Despite being an annual event, open enrollment, or the period when you can select your health care coverage for the coming year, can be a confusing time. Between unclear terms and acronyms galore, you may be tempted to just stick with your current plan — especially if you haven’t had any major life or health changes.

But even if your personal situation hasn’t changed in the last year, critical factors of your health care plan may have, such as premium increases or certain doctors no longer being covered. So it's a good idea to review your options in full every year. To help ensure you’re making the best choice for both your family and your wallet, here are some common terms you may see relating to open enrollment benefits and what they actually mean.

Common health plan terms

While the specifics of a health plan may differ by provider, here are a few common terms you’re likely to come across that can help you determine how much you’re likely to pay for your health care.

  • Premium: The amount you pay (typically on a monthly basis) for coverage.

  • Deductible: The amount you need to pay out of pocket before your insurance starts covering costs.

  • Copay: A standard fee you may have to pay each time you go to the doctor or fill a prescription.

  • Coinsurance: Even after you reach your deductible, your plan may not cover your health care costs in full. The percentage that will be covered after you meet your deductible is called coinsurance. For example, if your coinsurance is 80 percent of a service, you would then be responsible for the remaining 20 percent.

  • Covered services: While certain preventative services must be covered by every health care plan, other services are at the discretion of your insurance company. Read these carefully before choosing a plan to avoid any unpleasant surprises.

  • Excluded services: A list of services that your plan won’t cover. Cosmetic procedures, weight-loss programs and long-term care often fall in this category.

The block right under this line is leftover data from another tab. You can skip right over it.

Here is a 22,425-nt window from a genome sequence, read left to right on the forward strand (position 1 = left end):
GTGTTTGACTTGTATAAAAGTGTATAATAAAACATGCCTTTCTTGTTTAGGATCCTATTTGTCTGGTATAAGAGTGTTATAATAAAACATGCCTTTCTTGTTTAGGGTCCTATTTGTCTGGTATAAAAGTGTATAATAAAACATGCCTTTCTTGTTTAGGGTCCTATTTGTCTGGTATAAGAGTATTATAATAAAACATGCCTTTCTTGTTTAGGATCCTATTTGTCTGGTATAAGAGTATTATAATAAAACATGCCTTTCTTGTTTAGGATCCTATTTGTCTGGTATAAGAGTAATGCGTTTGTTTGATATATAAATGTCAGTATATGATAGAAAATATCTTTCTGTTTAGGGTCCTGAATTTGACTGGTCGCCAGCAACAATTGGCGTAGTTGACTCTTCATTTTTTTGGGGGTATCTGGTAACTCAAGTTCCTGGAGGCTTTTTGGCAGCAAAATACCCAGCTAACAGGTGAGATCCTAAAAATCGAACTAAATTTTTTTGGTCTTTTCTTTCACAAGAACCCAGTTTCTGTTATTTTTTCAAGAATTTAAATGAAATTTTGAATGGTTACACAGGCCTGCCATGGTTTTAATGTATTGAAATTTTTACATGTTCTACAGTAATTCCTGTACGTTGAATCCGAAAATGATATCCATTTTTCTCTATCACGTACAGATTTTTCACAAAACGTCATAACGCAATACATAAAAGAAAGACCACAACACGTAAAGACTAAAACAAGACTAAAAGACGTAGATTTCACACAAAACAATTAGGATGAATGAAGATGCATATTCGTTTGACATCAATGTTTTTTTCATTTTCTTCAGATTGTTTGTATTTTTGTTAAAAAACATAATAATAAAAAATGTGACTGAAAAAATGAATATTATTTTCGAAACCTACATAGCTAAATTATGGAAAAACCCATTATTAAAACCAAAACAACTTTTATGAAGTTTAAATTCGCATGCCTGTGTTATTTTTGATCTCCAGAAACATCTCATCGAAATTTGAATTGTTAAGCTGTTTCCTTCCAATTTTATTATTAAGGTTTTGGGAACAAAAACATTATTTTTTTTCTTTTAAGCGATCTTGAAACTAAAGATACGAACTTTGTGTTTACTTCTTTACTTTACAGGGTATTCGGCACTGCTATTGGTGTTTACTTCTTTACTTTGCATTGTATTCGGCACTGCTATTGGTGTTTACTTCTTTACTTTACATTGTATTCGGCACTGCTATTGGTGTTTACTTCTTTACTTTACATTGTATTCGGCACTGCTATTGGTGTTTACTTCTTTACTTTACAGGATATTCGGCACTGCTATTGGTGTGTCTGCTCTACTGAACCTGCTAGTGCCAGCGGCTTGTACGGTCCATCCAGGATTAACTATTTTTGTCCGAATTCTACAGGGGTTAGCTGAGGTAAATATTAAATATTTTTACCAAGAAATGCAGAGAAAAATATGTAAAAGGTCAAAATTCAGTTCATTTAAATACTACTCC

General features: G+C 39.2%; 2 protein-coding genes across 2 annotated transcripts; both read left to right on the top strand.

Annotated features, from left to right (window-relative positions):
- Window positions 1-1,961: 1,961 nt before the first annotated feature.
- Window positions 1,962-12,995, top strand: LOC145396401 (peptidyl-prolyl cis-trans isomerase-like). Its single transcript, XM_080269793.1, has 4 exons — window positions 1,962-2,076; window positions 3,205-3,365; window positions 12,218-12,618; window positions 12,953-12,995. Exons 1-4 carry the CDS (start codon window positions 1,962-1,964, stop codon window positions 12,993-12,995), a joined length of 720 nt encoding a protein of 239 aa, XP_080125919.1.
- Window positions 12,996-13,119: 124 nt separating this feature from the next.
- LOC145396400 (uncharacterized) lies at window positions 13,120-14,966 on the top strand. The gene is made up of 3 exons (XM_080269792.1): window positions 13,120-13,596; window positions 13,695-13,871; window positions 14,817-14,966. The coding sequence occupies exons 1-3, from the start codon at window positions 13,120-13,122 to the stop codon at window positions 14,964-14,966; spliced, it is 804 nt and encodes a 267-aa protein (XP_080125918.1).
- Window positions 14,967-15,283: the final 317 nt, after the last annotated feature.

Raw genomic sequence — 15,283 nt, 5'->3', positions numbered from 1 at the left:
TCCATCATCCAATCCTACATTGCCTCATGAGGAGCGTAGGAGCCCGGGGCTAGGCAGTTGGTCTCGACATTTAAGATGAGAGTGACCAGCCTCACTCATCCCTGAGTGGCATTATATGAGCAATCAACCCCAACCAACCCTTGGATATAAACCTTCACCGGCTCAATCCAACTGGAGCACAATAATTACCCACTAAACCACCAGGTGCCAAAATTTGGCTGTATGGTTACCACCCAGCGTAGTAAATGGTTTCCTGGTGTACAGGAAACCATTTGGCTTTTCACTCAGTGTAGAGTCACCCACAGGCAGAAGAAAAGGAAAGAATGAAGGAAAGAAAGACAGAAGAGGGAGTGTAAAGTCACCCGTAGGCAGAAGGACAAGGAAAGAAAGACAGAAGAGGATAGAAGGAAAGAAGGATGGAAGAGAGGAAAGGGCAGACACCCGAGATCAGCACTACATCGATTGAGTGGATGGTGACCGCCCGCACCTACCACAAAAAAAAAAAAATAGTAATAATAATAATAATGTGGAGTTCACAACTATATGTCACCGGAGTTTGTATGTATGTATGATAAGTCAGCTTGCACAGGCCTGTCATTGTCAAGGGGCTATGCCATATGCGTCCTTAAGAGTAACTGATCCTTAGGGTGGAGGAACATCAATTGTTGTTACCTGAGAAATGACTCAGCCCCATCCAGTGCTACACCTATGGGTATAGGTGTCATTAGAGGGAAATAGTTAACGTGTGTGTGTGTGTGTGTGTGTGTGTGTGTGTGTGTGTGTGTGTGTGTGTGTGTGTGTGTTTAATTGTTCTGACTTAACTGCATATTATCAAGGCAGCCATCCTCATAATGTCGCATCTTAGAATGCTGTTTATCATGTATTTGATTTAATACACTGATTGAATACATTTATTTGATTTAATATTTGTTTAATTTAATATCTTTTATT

• Annual limits: Even if your health plan covers services like hospitalizations or prescriptions, they may set an annual cap on the dollar amount or on the number of times you can access the service.

Choosing a health care plan

Your employer may offer multiple health care plan options. While it’s impossible to know the full scope of your health care needs for the coming year, you can still base your choice on how much you’ve used your plan in the past, as well as how much you expect to use it, to determine the best fit for your needs and budget. Here’s what to know about three common plan types, along with considerations for each.

HMO (Health Maintenance Organization): With an HMO plan, you’ll choose a primary physician from a network of providers who are contracted with the plan. This assigned provider will be responsible for coordinating your care and referring you to specialists as needed.

  • Pros: HMO plans are typically more affordable, with lower premiums, copays and deductibles

  • Cons: You are limited to in-network providers, meaning you’ll be on the hook for most or all of any outside care you may receive. Also, some HMO plans are limited to a specific geographic area, so you’ll want to check that your coverage is convenient for where you live or work.

PPO (Preferred Provider Organization): Under a PPO plan, you can see providers inside or outside of your insurer’s network, but you’ll pay more if you choose to see a doctor or specialist outside of your network.

  • Pros: You have greater flexibility in choosing your own providers.

  • Cons: Your premiums will likely be higher than with an HMO plan.

HDHP (High-Deductible Health Plan): A HDHP is just what it sounds like — you can expect to pay a higher deductible, but typically pay a lower premium. With this type of plan, you will pay out of pocket for all your services (with the exception of preventative care) until you reach your deductible.

For 2022, a deductible of at least $1,400 for individuals and $2,800 for families is considered a high deductible. But even with an HDHP, out-of-pocket expenses (which include deductibles, copayments and coinsurance, but not premiums) cannot exceed $7,050 for individuals and $14,100 for families.

Many HDHPs are also accompanied by health savings accounts (HSAs), which allow you to contribute pre-tax dollars for qualified medical expenses. For 2022, the IRS will allow you to contribute up to $3,650 for individuals (with an additional $1,000 in catch-up contributions for those 55 and older) and $7,300 for families. While the money must be used for qualified medical expenses to avoid tax penalties, it is yours to keep, even if you switch jobs (although you can only contribute to it while you have an HDHP).

  • Pros: Low monthly premiums and tax benefits through an HSA

  • Cons: High deductibles mean you’ll need to pay a lump sum up front before your coverage kicks in

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